Identity is the distinct personality of an individual. “So from early on in life, I was a performer”. Diana Nguyen knew who she was, she identified as a performer. No one had told her who to be “danced, sang and acted”. Her Interests which helped to form her bright personality were linked to what she identified herself as ‘a performer’.
This highlights that her personality shone greatly, and this was how Diana chose to show herself. Therefore giving a title to her identity.
Adolescences start to develop their own identity. “I went tot Veit school for another three years, until I finally quit, telling my mother I need to focus on my school work”.
Dianna tried to please her mother, which most teenagers can relate too.
Due time came around in her teenage life when it was noticeably more important to become who she wanted, Rather than a mouldered figure of what the Vietnamese community and her mother wanted her to be as a person. Adolescences may be viewed as rebellious; in truth they are only trying to grow an impendent sense of self.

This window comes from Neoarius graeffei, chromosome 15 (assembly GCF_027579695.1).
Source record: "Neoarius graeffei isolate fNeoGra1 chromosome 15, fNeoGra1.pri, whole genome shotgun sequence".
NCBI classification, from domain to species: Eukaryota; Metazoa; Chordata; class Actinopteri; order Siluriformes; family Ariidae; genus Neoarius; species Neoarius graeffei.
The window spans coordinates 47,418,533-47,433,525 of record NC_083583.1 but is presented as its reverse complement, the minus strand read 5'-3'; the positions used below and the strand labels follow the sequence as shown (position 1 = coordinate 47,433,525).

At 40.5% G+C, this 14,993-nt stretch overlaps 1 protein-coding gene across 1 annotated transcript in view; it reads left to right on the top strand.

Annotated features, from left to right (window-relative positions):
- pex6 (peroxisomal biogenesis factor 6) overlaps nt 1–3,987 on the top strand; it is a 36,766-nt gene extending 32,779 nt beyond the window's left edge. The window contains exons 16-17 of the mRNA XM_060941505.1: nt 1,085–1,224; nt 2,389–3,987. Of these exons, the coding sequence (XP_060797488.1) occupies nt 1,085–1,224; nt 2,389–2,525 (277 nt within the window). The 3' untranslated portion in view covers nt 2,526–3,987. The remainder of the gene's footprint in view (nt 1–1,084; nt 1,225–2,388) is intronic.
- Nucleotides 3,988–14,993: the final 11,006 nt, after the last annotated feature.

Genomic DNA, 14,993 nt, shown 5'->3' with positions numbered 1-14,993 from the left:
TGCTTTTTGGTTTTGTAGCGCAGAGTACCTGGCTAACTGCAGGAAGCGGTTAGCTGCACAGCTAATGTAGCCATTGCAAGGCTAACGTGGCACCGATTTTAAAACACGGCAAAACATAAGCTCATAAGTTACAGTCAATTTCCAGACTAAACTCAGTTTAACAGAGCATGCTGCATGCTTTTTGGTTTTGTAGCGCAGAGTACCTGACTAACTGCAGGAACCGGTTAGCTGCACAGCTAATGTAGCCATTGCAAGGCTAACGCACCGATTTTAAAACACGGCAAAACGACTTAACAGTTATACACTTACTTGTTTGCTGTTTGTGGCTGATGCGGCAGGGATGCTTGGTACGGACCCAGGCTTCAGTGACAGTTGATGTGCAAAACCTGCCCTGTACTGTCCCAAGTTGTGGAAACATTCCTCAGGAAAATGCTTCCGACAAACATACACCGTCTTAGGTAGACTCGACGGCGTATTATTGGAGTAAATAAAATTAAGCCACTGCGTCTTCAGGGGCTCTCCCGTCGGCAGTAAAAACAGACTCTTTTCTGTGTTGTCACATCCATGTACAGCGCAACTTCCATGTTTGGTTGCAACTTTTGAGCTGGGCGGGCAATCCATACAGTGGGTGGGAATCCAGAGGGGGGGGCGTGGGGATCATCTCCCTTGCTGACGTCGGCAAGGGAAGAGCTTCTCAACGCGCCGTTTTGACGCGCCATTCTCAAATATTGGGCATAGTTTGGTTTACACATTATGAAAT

Identity can be directly inherited in sheltered societies. In countries where marriages are arranged social expectations upon identity may be stronger. Marriages are decided under a match maker. Within sheltered societies the pressure upon the individual may be forcefully shape them into a distinct identity. Women may feel they must fill the role of a perfect woman to please their partner, if this type of ideal has been placed in their mind from an early age, this may be a perfect example of how identity can be directly inherited.
A person’s sexual preference is determined only by them and under no one else’s influence. “There’s nothing wrong with being gay.” “Gay people can’t help it”.
Just as Benjamin Laws mother puts it, Gay people are born that way.
No one chooses another person’s sexuality, only the individual themselves can ultimately choose whether they want to announce or share their true identity.
Lesbians and Gays speak of confusion in their early adolescences that they themselves may have been told who they should be. Majority of parents will speak to their children in a way that will direct them to sound as if they must only have an interest in the opposite gender. This can result in a longer time frame of a person’s true identity being developed.
Identity is not always inherited, though it may be in some cases under specific circumstances. Representations of how people come to find themselves and their true identities through Alice Pungs “ Growing up Asian in Australia” and real life